Jeremy Jackson is an American ecologist, paleobiologist, and conservationist. He is an emeritus professor at the Scripps Institution of Oceanography, senior scientist emeritus at the Smithsonian Institution, and visiting scientist at the American Museum of Natural History Center for Biodiversity and Conservation. He studies threats and solutions to human impacts on the environment and the ecology and evolution of tropical seas. This interview was conducted for The 11th Hour in 2006.
Sylvia Earle on The Ocean
When you listen to Sylvia Earle, you fall in love with the ocean. And you gain a new perspective on the ocean that only she, who has spent more time there, can convey. Sylvia is a National Geographic Society Explorer-in-Residenceand is called "Her Deepness" by the New Yorker and the New York Times, "Living Legend" by the Library of Congress, and first "Hero for the Planet" by Time magazine, is an oceanographer, explorer, author, and lecturer. She has experience as a field research scientist, government official, and director for corporate and nonprofit organizations. Earle has led more than a hundred expeditions and logged more than 7,000 hours underwater, including leading the first team of women aquanauts during the Tektite Project in 1970; participating in ten saturation dives, most recently in July 2012; and setting a record for solo diving in 1,000-meter depth. Her research concerns marine ecosystems with special reference to exploration, conservation, and the development and use of new technologies for access and effective operations in the deep sea and other remote environments. For more information on these interviews as well as more interviews: http://www.treemedia.com/#!11th-hour-research-tapes/c18kw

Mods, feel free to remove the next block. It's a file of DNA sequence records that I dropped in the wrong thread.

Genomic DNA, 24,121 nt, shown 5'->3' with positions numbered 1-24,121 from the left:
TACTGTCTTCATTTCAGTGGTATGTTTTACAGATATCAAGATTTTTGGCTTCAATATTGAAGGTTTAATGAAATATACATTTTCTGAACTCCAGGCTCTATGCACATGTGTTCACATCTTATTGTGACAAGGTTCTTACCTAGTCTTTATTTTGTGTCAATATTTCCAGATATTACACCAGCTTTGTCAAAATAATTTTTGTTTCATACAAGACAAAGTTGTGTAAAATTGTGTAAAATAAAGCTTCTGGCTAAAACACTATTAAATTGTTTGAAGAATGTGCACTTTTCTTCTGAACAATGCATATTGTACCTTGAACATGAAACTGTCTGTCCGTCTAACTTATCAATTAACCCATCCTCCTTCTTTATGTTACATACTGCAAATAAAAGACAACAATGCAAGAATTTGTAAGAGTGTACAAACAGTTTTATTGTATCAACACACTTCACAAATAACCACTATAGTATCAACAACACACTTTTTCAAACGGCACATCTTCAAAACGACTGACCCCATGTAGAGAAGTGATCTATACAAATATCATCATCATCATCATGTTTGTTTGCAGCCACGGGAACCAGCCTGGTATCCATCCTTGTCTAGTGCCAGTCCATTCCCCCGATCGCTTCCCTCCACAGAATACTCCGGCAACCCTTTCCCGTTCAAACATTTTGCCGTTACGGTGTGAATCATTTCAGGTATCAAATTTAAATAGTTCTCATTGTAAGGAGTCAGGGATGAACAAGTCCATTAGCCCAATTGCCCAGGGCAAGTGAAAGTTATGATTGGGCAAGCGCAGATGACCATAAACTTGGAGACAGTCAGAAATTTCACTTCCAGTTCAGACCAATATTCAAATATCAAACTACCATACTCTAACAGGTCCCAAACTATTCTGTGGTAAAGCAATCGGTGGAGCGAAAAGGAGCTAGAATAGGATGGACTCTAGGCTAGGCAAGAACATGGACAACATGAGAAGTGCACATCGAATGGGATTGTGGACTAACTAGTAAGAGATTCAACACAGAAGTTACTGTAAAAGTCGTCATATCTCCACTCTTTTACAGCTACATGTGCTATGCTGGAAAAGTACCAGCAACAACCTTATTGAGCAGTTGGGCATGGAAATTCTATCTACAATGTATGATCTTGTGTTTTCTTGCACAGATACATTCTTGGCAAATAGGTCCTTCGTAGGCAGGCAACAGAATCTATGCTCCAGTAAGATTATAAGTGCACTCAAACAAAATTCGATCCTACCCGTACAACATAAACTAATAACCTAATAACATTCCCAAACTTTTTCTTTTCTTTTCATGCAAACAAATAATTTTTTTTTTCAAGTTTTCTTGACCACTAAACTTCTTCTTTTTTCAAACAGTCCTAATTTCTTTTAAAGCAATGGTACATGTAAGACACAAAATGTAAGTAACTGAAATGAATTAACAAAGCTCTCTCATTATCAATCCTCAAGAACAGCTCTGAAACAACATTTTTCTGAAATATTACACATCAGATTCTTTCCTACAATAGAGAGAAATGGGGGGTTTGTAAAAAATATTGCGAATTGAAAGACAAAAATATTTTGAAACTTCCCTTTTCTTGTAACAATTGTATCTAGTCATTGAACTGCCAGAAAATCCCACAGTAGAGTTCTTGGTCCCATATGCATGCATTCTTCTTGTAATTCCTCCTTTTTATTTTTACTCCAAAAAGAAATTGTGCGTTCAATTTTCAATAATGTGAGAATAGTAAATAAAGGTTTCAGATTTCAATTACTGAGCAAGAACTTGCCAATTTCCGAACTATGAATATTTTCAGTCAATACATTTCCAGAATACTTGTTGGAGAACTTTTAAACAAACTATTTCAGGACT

Wes Jackson on Land & Soil
Wes Jackson is a pioneer of the sustainable agriculture movement. He places the focus there because, as he puts it, “If we don’t get sustainability in agriculture first, sustainability will not happen.” After earning a BA in biology from Kansas Wesleyan University, an MA in botany from the University of Kansas, and a PhD in genetics from North Carolina State University, Jackson established and served as chair of one of the United States’ first environmental studies programs at California State University, Sacramento. Jackson then chose to leave academia, returning to his native Kansas, where he founded a non-profit organization, The Land Institute, in 1976. He still heads the Institute, which describes its main goal as the development of “Natural Systems Agriculture,” including perennial grains, perennial polycultures, and intercropping. The Land Institute also publishes The Land Report, a newsletter about American sustainable agriculture and agrarianism. For more information on these interviews as well as more interviews: http://www.treemedia.com/#!11th-hour-research-tapes/c18kw